Sales of stationary exercise bikes rose to $395.5 million in 2004, compared to $379.4 million the previous year, while unit sales were flat at 1.6 million. The average price of a bike was $247. The biggest growth -- with still more room to grow -- was in elliptical trainers. Sales rose 18 percent to $216.4 million in 2004 on an increased unit volume of 500,000, up 20 percent from 400,000 the previous year. The average price in the NSGA report was $416.
Doyle said, however, that the average price of ellipticals may skew lower than they are in reality in NSGA's report.
"I don't believe we get a true share of high-end ellipticals in our survey," he said. "Average price for them probably should be higher."
One category that showed less of a glowing trend was in home gyms and free weights, where sales actually declined in 2004. Sales of multi-purpose home gyms slipped to $696.2 million from $749.5 million in 2003, a drop of 7 percent, and sales of free weights/weight sets were $287.2 million from $303.1 million the previous year, showing a 5.2 percent decline.
Doyle wasn't sure what the issue was in the category although he did say that one year wasn't a trend and that he would recommend companies not focus on that figure yet.
Where the equipment is purchased
For treadmills, department stores, which means primarily Sears, accounted for 49.4 percent of all dollar sales of treadmills and 54.7 percent of unit sales of treadmills, followed by sporting goods stores (16 percent of dollars -- about a third of that sold at Sears -- and 16.6 percent of units) and specialty fitness stores (12.5 percent of dollars -- about a quarter of that sold at Sears -- and 6.2 percent of units).
The NSGA didn't start tracking specialty fitness until 2002, Doyle said. For that year, 11 percent of all treadmill sales occurred at specialty, compared to 63 percent at department stores (mostly Sears). That means that sales at specialty have eked up slightly, while sales at department stores have dropped by just over 13 percent.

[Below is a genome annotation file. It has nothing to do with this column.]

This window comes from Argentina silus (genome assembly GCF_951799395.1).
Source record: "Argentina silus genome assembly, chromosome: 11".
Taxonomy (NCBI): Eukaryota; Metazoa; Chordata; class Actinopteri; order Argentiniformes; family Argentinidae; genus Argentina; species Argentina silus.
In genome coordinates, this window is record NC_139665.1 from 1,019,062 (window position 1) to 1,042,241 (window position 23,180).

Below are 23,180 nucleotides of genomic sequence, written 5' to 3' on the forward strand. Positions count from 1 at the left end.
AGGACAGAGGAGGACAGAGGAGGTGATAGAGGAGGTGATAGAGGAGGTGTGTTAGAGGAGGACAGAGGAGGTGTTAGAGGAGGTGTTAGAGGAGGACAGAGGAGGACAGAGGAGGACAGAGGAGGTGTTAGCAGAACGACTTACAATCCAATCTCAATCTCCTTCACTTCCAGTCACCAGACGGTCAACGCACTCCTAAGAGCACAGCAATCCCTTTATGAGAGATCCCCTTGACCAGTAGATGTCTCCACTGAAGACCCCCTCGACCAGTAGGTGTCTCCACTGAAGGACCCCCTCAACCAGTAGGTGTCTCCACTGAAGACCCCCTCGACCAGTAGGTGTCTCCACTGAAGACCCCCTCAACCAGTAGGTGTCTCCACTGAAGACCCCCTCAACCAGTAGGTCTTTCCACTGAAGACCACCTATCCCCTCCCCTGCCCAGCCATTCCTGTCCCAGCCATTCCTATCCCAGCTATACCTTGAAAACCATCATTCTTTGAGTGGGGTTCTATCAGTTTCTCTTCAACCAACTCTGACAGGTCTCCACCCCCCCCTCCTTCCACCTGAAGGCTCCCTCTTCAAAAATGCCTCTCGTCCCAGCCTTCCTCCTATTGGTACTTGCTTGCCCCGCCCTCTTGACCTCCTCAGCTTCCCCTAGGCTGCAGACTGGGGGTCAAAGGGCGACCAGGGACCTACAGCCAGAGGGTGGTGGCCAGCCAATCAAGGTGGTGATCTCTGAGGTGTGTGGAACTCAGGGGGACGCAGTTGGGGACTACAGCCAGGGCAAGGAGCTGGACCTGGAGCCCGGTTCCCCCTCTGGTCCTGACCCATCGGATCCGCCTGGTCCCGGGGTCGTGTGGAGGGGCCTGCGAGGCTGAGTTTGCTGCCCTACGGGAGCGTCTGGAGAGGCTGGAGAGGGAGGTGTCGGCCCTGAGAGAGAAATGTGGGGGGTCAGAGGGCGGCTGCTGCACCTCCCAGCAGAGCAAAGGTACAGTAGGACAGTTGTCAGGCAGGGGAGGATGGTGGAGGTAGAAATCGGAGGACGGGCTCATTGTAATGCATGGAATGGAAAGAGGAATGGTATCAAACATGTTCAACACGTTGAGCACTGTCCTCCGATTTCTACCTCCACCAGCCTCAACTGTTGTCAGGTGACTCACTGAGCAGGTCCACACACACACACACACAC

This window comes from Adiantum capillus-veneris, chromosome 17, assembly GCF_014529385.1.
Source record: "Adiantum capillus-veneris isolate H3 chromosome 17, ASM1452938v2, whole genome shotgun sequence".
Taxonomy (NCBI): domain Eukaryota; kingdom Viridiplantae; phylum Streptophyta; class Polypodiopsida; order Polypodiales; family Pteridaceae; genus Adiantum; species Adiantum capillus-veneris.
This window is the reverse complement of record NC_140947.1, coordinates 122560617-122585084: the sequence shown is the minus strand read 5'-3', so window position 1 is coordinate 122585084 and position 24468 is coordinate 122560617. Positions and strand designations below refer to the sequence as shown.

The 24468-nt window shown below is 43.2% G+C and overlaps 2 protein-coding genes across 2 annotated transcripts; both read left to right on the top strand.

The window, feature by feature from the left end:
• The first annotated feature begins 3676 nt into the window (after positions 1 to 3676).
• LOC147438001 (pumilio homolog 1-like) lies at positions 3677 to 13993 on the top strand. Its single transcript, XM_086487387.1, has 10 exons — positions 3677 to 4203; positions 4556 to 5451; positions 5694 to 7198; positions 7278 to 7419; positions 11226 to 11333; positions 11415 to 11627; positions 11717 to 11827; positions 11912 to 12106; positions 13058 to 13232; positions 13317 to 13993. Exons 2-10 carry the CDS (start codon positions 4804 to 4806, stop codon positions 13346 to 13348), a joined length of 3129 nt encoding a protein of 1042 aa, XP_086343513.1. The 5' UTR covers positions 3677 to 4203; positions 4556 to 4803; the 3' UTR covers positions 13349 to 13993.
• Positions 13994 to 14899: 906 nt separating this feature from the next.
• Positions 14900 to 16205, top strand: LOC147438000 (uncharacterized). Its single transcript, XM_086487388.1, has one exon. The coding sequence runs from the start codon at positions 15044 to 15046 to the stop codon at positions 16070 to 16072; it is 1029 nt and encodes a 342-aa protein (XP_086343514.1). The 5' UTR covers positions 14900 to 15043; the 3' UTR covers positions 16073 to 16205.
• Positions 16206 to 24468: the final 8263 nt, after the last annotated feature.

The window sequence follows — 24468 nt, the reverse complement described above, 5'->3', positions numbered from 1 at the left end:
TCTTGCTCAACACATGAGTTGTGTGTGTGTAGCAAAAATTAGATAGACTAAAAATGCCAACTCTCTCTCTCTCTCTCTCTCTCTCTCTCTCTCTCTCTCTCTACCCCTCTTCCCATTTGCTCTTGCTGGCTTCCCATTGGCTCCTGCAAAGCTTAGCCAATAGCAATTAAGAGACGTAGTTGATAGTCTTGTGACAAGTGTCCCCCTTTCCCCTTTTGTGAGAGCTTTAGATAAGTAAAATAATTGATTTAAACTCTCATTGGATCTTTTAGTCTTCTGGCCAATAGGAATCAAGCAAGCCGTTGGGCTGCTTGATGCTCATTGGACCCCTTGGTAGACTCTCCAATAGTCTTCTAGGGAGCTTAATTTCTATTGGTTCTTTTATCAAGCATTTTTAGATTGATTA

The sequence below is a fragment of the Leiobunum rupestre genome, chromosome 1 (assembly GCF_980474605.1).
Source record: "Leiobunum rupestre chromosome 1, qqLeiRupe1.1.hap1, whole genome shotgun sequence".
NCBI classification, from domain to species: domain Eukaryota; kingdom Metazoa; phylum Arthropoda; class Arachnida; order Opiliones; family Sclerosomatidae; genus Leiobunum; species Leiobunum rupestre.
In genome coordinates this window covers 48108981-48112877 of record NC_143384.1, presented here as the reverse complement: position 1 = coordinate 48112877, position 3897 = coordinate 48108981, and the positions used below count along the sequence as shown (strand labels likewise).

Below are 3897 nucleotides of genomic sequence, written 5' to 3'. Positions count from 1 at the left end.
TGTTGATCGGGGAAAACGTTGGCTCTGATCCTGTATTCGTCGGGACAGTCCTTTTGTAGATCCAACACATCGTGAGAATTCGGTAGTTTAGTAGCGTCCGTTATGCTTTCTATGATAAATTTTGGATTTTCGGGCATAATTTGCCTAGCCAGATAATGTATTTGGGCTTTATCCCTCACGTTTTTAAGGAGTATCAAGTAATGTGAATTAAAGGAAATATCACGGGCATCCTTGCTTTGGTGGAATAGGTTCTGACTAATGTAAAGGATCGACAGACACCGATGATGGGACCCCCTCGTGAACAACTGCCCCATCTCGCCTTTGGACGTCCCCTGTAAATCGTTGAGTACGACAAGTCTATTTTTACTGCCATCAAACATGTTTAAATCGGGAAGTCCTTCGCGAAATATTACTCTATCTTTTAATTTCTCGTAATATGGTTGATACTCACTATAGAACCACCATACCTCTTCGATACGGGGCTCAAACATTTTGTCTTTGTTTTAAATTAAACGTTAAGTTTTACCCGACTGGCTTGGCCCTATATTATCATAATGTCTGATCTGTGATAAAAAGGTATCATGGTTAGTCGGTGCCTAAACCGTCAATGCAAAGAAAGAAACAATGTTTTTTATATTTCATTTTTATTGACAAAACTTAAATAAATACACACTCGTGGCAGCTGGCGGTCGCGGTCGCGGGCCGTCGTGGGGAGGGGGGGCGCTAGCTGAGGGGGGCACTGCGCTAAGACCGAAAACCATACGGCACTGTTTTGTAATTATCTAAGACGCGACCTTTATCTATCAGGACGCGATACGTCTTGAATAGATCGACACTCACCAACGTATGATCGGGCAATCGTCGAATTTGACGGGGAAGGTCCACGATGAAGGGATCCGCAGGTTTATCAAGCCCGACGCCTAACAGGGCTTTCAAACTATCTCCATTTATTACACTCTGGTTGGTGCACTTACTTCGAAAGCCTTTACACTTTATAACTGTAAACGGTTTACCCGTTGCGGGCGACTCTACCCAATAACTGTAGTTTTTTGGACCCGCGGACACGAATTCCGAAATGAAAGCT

"The fitness equipment market is not big -- it's huge," Doyle added. "I expect continued growth, especially at the high end. I have only one caveat: An economic downturn would probably affect this. But who is good at predicting that?"
For more information about the NSGA report, "The Sporting Goods Market in 2005," contact Doyle, 847-296-6742, ext. 107, or email firstname.lastname@example.org.
SNEWSÂ® View: Even considering that the study tends to skew lower in prices, it's obvious the industry has not yet reached a peak like others such as hockey, racquetball or football. And that's good news to the fitness manufacturers and retailers. Two percent growth isn't anything to shake a stick at, and of course, other groups forecast more than that. Now that the all-comers phase in the industry is over where anybody with a piece of iron or a moving belt could sell a product, what will sell is slicker marketing, better product and design innovation. Any ol' moving belt ain't good enough anymore. Backing that up perhaps are dropping sales at department stores (speak: Sears). The fitness equipment consumer seems to be seeking something else -- either higher-end equipment or a higher level of customer service, both of which are more available at specialty. That could bode well for specialty fitness, assuming it can continue to grow to meet the task of highly honed sales skills and service demanded by today's consumer. That doesn't, of course, count out Sears, but it means the department store will need to offer more and better to keep its share from sliding.